Dual Relationships when Clergy Counsel Congregants
Every human interaction involves interpretations of roles and interpersonal boundaries. These roles and boundaries dictate appropriate versus inappropriate behavior between a person and family, friends, co-workers, and professionals, ultimately helping society to create a sense of structure and expectations for social interactions. However, when an individual functions in multiple roles with another person, the interpersonal boundaries can become ambiguous. When a professional has more than one role with another person- for example, as both a friend and teacher, or as a doctor and next-door neighbor-the professional is in a "dual relationship." Gabriel (2005) suggests that a dual relationship exists when "a one-to-one contracted therapy relationship occurs between an individual in a therapeutic role of ‘client' and another individual in the role of ‘therapist' overlaps into a non-therapy context or role" (p 128). Another definition of a dual relationship is that it consists of "two or more distinct kinds of relationships with the same person" (Endacott et al, 2006, p 988; Judd et al, 2002). Even though some professions permit and even encourage professionals to interact with their clients in various kinds of relationships (Bleiberg & Skufka, 2005), dual relationships can become especially problematic when the professional role is that of a therapist. The therapeutic environment requires a high level of trust, vulnerability, and confidentiality. It is essential to the client-counselor relationship for the counselor to avoid interacting with the client in other roles where that vulnerability and confidentiality may be breached. For example, if a counselor is also married to a client's best friend, the counselor must remember what she knows about the client from the informal friendship, and what she knows from the counseling relationship-and not get the two confused. Also, the client is left wondering what the counselor may tell his best friend that she learned in the counseling sessions. Such a dual relationship makes it difficult for the client to feel safe in either relationship.
Pastors who offer counseling to their congregants automatically create a similar complex dual relationship. Because clergy provide for the spiritual needs of their congregants both in and outside the walls of a church (e.g., church sanctuary, public spaces, private homes, etc.) religious leadership often involves dual relationships between pastors and congregants. In fact, because pastors are often considered "friend, teacher, spiritual advisor, shepherd, and sometimes even coworker" to their congregants (Parent, 2005, p. 8), they must be able to quickly adapt to different social expectations, circumstances, and levels of intimacy. This flexibility is necessary for a pastor to provide for the overall needs of his/her congregation, but it nevertheless endangers the counseling relationship, which needs to be governed by well-defined boundaries and predictability. Boundaries help to maintain the client's privacy by establishing rules for confidentiality, but they also serve a variety of other functions. As Welfel (2002) described, "Boundaries provide structure for the [counseling] process, safety for the client, and the required emotional distance for effective therapeutic work" (p. 155).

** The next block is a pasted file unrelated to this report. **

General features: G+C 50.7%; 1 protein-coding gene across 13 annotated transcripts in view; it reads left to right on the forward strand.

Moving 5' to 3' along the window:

Dual relationships can create numerous opportunities to violate boundaries and confidentiality with a client. Even though the pastor may not intend to break confidentiality in a given situation, casual conversations with others outside the therapeutic relationship provide a perfect opportunity for an innocent slip-of-the-tongue. Even when such a slip does not occur, the congregant may be anxious that it might happen. When a pastor inadvertently does disclose information about a congregant, harmful or embarrassing rumors can circulate, likely dissolving the trust needed to sustain a therapeutic relationship.
The role of pastoral leadership also is quite different from that of counselor. A religious leader may exhort a congregation to believe or act in ways particular to that church's or denomination's beliefs. Counselors, on the other hand, are diligent to protect the client's right to self determination, even if the client's choices are contrary to the beliefs or actions to which the religious community adheres. In such a situation, the religious leader acting as a counselor would be in an untenable position.